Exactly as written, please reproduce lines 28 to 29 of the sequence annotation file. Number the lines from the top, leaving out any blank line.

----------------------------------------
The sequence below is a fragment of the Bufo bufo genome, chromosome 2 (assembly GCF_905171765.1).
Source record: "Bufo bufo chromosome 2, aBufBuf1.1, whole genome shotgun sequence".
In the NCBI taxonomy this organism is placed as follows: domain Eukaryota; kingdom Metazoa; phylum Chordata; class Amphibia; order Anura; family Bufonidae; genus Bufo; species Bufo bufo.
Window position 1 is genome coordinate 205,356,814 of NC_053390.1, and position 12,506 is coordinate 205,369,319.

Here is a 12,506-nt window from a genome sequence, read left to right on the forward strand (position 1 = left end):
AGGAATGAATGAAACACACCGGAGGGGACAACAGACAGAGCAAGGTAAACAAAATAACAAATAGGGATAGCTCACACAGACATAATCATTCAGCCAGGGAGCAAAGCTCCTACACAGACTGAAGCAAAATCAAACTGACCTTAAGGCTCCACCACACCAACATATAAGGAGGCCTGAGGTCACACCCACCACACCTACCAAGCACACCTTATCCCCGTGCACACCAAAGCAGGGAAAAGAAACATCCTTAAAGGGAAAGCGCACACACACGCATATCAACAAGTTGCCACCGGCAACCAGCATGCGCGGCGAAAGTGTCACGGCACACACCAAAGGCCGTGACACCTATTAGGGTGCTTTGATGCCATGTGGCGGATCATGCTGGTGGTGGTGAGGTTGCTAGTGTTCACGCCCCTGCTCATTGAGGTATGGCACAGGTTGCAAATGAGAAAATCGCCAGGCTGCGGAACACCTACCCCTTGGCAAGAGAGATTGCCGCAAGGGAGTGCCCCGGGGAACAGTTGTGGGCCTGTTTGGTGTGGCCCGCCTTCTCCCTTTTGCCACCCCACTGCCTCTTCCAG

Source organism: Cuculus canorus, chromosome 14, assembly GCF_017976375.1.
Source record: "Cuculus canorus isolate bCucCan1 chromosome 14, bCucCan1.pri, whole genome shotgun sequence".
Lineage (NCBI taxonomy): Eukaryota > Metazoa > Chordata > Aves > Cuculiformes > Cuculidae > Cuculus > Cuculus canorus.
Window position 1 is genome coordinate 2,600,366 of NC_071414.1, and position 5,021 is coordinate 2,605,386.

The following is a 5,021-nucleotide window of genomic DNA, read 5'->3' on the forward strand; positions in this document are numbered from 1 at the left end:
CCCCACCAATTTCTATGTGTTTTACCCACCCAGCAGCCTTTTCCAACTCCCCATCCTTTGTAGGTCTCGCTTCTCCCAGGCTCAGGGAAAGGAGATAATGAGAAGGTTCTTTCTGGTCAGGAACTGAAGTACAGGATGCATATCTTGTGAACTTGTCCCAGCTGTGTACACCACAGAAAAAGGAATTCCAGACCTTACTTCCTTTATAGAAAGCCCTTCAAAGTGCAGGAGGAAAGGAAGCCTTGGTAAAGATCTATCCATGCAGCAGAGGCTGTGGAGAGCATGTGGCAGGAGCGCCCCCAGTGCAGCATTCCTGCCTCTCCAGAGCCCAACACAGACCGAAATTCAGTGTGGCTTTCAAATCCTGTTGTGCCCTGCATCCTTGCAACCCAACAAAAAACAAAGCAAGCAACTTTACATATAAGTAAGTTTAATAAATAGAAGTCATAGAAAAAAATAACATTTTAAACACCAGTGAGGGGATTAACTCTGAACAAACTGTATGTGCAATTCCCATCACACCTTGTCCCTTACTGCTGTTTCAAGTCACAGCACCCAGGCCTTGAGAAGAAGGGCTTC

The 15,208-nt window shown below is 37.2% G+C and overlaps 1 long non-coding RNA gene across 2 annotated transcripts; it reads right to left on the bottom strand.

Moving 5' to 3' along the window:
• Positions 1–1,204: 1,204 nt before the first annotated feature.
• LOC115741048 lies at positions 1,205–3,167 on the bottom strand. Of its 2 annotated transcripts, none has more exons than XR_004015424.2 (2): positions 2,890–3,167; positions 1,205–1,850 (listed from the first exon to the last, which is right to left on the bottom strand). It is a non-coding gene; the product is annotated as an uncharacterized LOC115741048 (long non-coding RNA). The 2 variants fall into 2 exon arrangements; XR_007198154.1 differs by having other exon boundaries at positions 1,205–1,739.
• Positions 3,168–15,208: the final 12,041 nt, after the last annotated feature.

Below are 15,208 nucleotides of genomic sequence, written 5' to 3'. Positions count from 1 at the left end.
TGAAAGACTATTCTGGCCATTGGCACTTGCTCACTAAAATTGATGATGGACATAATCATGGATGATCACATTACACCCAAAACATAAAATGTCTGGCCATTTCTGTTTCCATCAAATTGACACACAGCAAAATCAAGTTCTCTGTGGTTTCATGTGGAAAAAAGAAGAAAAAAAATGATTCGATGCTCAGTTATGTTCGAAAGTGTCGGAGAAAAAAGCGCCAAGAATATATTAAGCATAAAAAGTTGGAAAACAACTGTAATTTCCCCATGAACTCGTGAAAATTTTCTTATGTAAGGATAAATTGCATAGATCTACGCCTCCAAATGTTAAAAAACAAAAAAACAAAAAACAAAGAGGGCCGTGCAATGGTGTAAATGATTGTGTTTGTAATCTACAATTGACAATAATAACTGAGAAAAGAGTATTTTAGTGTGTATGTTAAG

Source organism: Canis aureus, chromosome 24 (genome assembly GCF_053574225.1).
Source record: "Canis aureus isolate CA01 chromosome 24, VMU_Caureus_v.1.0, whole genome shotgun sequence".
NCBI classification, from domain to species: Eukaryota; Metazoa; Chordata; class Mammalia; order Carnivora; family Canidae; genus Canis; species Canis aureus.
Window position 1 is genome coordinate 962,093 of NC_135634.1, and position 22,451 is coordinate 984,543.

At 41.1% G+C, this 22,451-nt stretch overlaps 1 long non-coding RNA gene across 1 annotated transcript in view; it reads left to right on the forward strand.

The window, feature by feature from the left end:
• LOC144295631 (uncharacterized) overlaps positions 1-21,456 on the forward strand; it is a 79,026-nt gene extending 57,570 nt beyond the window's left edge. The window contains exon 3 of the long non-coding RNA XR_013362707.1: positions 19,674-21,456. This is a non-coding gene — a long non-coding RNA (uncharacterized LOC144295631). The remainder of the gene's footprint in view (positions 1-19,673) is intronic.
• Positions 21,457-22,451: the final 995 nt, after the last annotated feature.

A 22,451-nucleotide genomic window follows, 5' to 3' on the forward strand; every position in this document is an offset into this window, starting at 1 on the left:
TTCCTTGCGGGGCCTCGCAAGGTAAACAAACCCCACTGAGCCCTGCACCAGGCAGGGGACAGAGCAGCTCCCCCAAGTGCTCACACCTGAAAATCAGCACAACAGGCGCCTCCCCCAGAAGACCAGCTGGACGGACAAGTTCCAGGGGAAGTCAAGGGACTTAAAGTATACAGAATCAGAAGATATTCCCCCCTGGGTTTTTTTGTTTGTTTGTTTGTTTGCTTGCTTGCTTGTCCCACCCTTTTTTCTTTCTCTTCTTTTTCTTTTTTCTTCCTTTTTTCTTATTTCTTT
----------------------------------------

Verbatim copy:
A 22,451-nucleotide genomic window follows, 5' to 3' on the forward strand; every position in this document is an offset into this window, starting at 1 on the left:
TTCCTTGCGGGGCCTCGCAAGGTAAACAAACCCCACTGAGCCCTGCACCAGGCAGGGGACAGAGCAGCTCCCCCAAGTGCTCACACCTGAAAATCAGCACAACAGGCGCCTCCCCCAGAAGACCAGCTGGACGGACAAGTTCCAGGGGAAGTCAAGGGACTTAAAGTATACAGAATCAGAAGATATTCCCCCCTGGGTTTTTTTGTTTGTTTGTTTGTTTGCTTGCTTGCTTGTCCCACCCTTTTTTCTTTCTCTTCTTTTTCTTTTTTCTTCCTTTTTTCTTATTTCTTT